Millie Hurst is Section Editor at Homes & Gardens, overseeing the Solved section, which provides readers with practical advice for their homes. Millie has written about and tried out countless cleaning and DIY hacks in the six years since she became a journalist, and has worked in both London and New York.
1. Start with a sort out
First thing’s first, go through every item on your chair and place it into one of three piles; definitely clean, definitely dirty and could-wear-again. Hang or fold the clean items and put them away, or set them aside if they need mending/adjusting. Dirty clothes can go straight into the laundry hamper. Try and make a habit of doing this straight away in the future.
Once you’ve done that, you should have a much smaller stack of clothing to deal with. The ‘could-wear-again' items aren’t quite as straightforward, but implementing the steps below should prevent them from taking up permanent chair residence.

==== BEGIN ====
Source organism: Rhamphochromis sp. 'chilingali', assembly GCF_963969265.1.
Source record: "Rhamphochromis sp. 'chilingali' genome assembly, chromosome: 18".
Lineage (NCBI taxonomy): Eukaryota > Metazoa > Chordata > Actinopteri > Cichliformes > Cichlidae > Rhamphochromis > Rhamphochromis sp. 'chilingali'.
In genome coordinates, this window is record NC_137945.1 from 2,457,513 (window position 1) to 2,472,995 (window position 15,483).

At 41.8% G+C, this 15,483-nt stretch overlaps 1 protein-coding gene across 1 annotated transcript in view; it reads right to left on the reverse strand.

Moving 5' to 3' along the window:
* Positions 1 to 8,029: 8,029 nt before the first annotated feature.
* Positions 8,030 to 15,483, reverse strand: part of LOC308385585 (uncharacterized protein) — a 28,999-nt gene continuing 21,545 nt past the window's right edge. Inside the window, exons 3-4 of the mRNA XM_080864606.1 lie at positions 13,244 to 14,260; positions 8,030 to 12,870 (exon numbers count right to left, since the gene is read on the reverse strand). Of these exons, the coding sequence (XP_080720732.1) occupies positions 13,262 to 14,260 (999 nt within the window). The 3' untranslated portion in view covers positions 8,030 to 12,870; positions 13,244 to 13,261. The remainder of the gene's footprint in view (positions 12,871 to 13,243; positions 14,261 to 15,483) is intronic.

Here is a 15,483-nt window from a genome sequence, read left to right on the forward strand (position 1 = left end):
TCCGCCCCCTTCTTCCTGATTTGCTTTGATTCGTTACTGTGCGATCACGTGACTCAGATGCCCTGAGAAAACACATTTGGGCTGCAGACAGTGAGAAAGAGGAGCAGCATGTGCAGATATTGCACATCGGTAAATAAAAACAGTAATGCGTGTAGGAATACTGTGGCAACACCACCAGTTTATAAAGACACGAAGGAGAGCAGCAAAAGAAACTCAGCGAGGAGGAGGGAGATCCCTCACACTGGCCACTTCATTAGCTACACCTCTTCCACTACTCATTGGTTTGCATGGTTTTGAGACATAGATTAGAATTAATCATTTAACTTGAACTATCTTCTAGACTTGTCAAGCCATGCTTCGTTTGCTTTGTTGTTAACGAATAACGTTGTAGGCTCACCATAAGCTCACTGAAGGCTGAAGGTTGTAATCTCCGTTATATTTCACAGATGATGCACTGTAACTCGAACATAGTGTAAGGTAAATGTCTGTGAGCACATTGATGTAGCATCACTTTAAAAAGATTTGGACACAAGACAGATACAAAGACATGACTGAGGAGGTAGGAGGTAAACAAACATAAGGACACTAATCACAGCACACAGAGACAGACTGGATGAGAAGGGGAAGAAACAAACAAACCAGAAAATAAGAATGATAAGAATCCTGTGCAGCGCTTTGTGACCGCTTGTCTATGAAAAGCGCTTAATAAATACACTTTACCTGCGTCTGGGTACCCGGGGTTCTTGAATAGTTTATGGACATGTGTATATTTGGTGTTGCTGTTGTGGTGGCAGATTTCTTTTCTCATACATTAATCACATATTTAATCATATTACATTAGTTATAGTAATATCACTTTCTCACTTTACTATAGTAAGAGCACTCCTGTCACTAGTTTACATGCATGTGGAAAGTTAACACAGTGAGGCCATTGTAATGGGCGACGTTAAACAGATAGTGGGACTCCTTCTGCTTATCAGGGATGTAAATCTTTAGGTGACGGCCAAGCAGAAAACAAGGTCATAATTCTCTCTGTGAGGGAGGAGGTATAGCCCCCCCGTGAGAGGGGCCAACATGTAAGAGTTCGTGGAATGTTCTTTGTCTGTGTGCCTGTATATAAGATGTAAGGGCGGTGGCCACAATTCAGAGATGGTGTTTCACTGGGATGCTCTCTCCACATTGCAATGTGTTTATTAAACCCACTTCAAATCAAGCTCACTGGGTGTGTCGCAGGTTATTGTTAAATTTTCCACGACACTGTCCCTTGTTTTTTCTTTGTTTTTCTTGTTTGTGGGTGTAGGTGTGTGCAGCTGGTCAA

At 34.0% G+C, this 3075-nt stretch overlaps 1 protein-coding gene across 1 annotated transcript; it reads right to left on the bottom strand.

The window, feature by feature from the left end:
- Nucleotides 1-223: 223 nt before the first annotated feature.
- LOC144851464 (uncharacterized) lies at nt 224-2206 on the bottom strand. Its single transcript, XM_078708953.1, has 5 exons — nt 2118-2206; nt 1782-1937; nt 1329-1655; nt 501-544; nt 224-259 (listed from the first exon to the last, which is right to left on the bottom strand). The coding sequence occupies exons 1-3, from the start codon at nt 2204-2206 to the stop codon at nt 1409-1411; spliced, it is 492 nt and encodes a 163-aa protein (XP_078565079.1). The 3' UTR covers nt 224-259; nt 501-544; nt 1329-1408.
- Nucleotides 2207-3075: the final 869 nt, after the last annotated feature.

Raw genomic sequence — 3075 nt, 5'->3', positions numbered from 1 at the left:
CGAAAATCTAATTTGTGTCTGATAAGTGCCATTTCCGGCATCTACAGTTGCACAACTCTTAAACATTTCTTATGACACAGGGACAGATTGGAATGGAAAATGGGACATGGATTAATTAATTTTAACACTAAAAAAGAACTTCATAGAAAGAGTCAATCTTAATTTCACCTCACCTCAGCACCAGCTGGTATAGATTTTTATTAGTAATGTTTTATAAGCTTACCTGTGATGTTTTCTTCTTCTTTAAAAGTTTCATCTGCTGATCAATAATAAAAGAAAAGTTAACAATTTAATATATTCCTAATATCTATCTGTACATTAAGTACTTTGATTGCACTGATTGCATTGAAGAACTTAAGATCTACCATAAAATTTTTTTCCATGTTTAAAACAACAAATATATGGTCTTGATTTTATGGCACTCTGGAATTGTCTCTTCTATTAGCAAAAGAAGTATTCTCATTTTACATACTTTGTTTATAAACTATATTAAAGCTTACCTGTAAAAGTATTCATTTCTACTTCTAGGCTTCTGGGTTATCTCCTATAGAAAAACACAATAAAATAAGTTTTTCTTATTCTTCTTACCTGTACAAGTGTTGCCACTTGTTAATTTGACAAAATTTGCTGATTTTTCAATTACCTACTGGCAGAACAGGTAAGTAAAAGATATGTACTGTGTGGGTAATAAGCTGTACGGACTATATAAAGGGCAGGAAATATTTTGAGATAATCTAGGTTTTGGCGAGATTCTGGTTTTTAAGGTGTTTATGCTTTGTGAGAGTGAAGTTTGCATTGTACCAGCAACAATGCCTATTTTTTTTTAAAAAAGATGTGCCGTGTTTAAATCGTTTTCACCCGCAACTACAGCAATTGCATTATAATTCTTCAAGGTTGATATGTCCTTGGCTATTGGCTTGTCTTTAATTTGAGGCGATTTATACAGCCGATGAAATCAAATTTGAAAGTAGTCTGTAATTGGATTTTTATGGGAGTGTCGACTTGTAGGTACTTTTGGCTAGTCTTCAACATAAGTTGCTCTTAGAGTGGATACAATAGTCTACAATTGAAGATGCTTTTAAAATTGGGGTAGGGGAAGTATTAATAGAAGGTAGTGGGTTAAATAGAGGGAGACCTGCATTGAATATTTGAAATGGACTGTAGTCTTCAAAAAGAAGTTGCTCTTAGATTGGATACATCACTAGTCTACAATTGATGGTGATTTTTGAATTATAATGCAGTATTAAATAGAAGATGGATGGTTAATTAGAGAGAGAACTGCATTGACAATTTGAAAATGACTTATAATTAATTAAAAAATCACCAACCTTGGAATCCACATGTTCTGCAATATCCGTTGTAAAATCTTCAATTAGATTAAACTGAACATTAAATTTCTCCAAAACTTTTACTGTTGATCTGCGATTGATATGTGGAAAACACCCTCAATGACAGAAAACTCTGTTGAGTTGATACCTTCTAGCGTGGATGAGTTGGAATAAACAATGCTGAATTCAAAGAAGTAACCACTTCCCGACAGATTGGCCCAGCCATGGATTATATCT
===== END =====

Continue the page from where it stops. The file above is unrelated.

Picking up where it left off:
2. Free up space in your closet
If the reason you’ve got a bedroom clothes chair problem in the first place is because you’re short on bedroom storage ideas, it’s time to do something about it – shoving clothes into an overflowing closet is counterproductive anyway. Investing in more storage might be what’s needed, but in the interests of living a more ‘minimal’ lifestyle, experts advise you to declutter and organize your existing clothing collection first.
‘If you’re wanting to declutter your clothes fast, but struggling to make decisions, Chicago based organization expert Jessica Litman advises trying items on. ‘How does it make you feel? There’s nothing worse than wearing clothes you don’t feel good in, so if that’s the case, remove it from your closet straightaway’, she says.
3. Designate an alternative storage spot